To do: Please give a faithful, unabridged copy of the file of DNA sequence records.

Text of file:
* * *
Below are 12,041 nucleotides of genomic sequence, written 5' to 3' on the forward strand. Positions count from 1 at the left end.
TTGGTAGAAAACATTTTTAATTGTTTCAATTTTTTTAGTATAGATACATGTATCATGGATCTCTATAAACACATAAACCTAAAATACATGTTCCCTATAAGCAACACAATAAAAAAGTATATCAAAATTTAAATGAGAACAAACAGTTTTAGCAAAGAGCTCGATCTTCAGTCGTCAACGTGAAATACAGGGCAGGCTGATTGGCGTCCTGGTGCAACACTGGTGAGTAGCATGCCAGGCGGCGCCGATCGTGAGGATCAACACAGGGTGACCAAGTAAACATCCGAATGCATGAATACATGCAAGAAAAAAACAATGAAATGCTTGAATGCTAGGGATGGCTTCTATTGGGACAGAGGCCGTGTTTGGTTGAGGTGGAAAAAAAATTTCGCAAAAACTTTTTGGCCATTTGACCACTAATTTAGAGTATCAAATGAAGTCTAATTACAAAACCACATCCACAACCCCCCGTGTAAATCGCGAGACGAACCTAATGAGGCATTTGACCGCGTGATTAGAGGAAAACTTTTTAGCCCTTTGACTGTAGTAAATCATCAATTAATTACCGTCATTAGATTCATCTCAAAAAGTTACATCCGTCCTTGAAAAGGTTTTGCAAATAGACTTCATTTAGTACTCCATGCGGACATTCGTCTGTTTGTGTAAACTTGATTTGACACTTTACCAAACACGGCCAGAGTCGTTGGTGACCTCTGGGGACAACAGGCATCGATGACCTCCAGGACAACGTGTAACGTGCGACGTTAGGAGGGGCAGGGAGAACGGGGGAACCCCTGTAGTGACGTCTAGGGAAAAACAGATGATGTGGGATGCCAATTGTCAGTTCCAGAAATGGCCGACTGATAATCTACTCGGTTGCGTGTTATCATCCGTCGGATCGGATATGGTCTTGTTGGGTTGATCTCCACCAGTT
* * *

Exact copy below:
Below are 12,041 nucleotides of genomic sequence, written 5' to 3' on the forward strand. Positions count from 1 at the left end.
TTGGTAGAAAACATTTTTAATTGTTTCAATTTTTTTAGTATAGATACATGTATCATGGATCTCTATAAACACATAAACCTAAAATACATGTTCCCTATAAGCAACACAATAAAAAAGTATATCAAAATTTAAATGAGAACAAACAGTTTTAGCAAAGAGCTCGATCTTCAGTCGTCAACGTGAAATACAGGGCAGGCTGATTGGCGTCCTGGTGCAACACTGGTGAGTAGCATGCCAGGCGGCGCCGATCGTGAGGATCAACACAGGGTGACCAAGTAAACATCCGAATGCATGAATACATGCAAGAAAAAAACAATGAAATGCTTGAATGCTAGGGATGGCTTCTATTGGGACAGAGGCCGTGTTTGGTTGAGGTGGAAAAAAAATTTCGCAAAAACTTTTTGGCCATTTGACCACTAATTTAGAGTATCAAATGAAGTCTAATTACAAAACCACATCCACAACCCCCCGTGTAAATCGCGAGACGAACCTAATGAGGCATTTGACCGCGTGATTAGAGGAAAACTTTTTAGCCCTTTGACTGTAGTAAATCATCAATTAATTACCGTCATTAGATTCATCTCAAAAAGTTACATCCGTCCTTGAAAAGGTTTTGCAAATAGACTTCATTTAGTACTCCATGCGGACATTCGTCTGTTTGTGTAAACTTGATTTGACACTTTACCAAACACGGCCAGAGTCGTTGGTGACCTCTGGGGACAACAGGCATCGATGACCTCCAGGACAACGTGTAACGTGCGACGTTAGGAGGGGCAGGGAGAACGGGGGAACCCCTGTAGTGACGTCTAGGGAAAAACAGATGATGTGGGATGCCAATTGTCAGTTCCAGAAATGGCCGACTGATAATCTACTCGGTTGCGTGTTATCATCCGTCGGATCGGATATGGTCTTGTTGGGTTGATCTCCACCAGTT